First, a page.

7:48 pm

Title: Uzumaki (Spiral)

Year: 2000

Director: Higuchinsky

Running time: 90 mins

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No rest for the wicked, it’s straight into movie number two, which proves to be one of the weirdest, creepiest, most fucked up films I have ever seen. It was adapted from a Junji Oto manga series, so I should have expected as much. His other notable works include Tomie, about an immortal girl who is so beautiful she drives people insane, and Gyu, about killer fish with metal legs. Yep, that’s the kind of guy we are dealing with.

Uzumaki is about a town obsessed with spirals. To be ‘at one’ with uzumaki, one character commits suicide by crawling inside a washing machine. The result is not pleasant. His wife then becomes so anti-spiral that she chops off all her fingertips so as not to have anything resembling a spiral on her body. That plan falls apart when she learns that there is a spiral-esque vortex buried in the deepest part of the human ear. I won’t say anymore so as not to spoil it, but you can probably guess it doesn’t end well for her. Oh, and then all the students at the local school start turning into giant snails. What the absolute fuck? I’m glad I watched this early on in the marathon. It’s the kind of thing that can make a grown man go scurrying off crying for his mother.

9:20 pm

Title: Carved: The Slit-Mouthed Woman

Year: 2007

Director: Koji Shiraishi

Running time: 90 mins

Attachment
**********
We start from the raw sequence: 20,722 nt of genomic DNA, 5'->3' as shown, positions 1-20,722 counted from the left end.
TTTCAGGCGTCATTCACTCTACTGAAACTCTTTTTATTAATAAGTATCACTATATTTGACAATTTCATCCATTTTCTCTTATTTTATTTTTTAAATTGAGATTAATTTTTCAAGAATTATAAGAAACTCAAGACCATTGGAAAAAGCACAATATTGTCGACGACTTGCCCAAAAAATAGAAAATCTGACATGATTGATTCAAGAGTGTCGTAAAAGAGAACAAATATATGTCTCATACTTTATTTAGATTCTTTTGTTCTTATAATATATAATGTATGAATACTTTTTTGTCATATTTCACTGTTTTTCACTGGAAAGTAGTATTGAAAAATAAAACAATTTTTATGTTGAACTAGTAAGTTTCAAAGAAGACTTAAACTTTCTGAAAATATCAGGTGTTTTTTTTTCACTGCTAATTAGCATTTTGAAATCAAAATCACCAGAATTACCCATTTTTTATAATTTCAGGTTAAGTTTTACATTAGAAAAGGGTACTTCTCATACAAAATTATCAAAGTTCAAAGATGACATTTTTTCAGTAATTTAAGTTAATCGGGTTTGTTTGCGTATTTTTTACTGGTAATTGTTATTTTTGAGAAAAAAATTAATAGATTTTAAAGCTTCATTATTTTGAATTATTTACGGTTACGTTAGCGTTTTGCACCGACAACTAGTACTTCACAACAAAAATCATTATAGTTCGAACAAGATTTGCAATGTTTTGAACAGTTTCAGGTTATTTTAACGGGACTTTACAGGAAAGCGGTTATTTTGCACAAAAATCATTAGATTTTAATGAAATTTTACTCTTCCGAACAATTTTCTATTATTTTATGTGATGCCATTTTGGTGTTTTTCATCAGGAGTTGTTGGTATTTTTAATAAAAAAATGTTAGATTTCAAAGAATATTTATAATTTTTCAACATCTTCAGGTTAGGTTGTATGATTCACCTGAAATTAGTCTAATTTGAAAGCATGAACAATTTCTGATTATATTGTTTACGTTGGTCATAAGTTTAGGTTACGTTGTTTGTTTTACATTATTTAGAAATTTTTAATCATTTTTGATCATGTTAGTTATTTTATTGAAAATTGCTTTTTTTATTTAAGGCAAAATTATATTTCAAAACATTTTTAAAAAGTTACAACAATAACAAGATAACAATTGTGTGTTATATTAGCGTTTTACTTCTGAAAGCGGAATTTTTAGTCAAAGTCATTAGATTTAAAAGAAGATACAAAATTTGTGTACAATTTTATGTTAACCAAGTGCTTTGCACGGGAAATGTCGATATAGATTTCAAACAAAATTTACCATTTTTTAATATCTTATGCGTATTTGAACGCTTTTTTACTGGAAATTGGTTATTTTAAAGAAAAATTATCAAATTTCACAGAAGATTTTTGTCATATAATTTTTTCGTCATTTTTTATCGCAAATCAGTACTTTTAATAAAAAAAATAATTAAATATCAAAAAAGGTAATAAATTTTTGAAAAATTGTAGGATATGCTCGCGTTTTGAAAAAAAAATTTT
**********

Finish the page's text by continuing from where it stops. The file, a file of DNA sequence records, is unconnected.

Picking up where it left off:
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After a quick pit-stop to make coffee and grab some Dorito’s, it’s straight back on it. The subtitles were out of synch on this one. I didn’t know what people were saying until about three minutes after they’d said it, which made the whole experience even more surreal. Someone would do something, then you’d find out why they were doing it later. The name alone is enough to give you shivers. The Kuchisake-Onna (slit-mouthed woman) is a bi-product of a real playground legend. Those Japanese kids, huh? A tall, skinny woman wearing a long trench coat, pointy shoes and a surgical mask covering her horribly disfigured face is said to appear and ask ‘Am I pretty?’ before carting off unruly school kids and doing unspeakable things to them with a massive pair of scissors. So far, so creepy. But things take a nasty turn when the urban legend turns out to be real, and one-by-one kids start disappearing. A pair of intrepid young teachers then set out to uncover the truth, and reveal one shocking secret after another. Harrowing and atmospheric, The Slit-Mouthed Woman (aka Carved) contains most of the elements audiences have come to expect from J-Horror. Curses, vengeful spirits, abused children, disused buildings, a haunting musical score and cold, brutal violence. It’s all here. If one film sums up post-Ringu J-Horror, it’s this. The last scene will chill you to the bone.